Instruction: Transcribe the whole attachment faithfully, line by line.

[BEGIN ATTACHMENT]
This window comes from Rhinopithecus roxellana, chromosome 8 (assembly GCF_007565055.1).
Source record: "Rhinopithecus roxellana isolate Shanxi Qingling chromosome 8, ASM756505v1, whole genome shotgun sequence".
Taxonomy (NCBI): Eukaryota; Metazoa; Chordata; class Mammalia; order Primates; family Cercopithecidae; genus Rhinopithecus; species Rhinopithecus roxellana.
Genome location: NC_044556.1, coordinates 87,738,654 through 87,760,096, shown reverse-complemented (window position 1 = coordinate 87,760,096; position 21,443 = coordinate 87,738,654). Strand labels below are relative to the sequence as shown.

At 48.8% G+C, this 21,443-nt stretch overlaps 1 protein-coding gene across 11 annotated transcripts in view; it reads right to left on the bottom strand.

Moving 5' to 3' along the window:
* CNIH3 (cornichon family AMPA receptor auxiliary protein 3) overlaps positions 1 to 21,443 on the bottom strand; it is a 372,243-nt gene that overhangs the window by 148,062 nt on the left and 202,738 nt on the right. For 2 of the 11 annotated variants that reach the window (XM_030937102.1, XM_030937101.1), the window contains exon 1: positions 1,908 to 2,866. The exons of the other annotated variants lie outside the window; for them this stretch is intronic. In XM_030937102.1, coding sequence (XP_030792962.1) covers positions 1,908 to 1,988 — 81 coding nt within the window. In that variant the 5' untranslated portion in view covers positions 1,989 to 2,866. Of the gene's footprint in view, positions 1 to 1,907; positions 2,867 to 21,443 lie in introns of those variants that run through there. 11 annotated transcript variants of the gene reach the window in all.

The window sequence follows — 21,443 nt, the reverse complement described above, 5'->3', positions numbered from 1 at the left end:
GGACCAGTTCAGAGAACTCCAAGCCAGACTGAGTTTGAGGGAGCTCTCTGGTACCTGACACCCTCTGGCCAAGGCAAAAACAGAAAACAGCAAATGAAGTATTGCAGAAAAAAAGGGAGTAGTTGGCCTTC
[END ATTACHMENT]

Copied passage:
This window comes from Rhinopithecus roxellana, chromosome 8 (assembly GCF_007565055.1).
Source record: "Rhinopithecus roxellana isolate Shanxi Qingling chromosome 8, ASM756505v1, whole genome shotgun sequence".
Taxonomy (NCBI): Eukaryota; Metazoa; Chordata; class Mammalia; order Primates; family Cercopithecidae; genus Rhinopithecus; species Rhinopithecus roxellana.
Genome location: NC_044556.1, coordinates 87,738,654 through 87,760,096, shown reverse-complemented (window position 1 = coordinate 87,760,096; position 21,443 = coordinate 87,738,654). Strand labels below are relative to the sequence as shown.

At 48.8% G+C, this 21,443-nt stretch overlaps 1 protein-coding gene across 11 annotated transcripts in view; it reads right to left on the bottom strand.

Moving 5' to 3' along the window:
* CNIH3 (cornichon family AMPA receptor auxiliary protein 3) overlaps positions 1 to 21,443 on the bottom strand; it is a 372,243-nt gene that overhangs the window by 148,062 nt on the left and 202,738 nt on the right. For 2 of the 11 annotated variants that reach the window (XM_030937102.1, XM_030937101.1), the window contains exon 1: positions 1,908 to 2,866. The exons of the other annotated variants lie outside the window; for them this stretch is intronic. In XM_030937102.1, coding sequence (XP_030792962.1) covers positions 1,908 to 1,988 — 81 coding nt within the window. In that variant the 5' untranslated portion in view covers positions 1,989 to 2,866. Of the gene's footprint in view, positions 1 to 1,907; positions 2,867 to 21,443 lie in introns of those variants that run through there. 11 annotated transcript variants of the gene reach the window in all.

The window sequence follows — 21,443 nt, the reverse complement described above, 5'->3', positions numbered from 1 at the left end:
GGACCAGTTCAGAGAACTCCAAGCCAGACTGAGTTTGAGGGAGCTCTCTGGTACCTGACACCCTCTGGCCAAGGCAAAAACAGAAAACAGCAAATGAAGTATTGCAGAAAAAAAGGGAGTAGTTGGCCTTC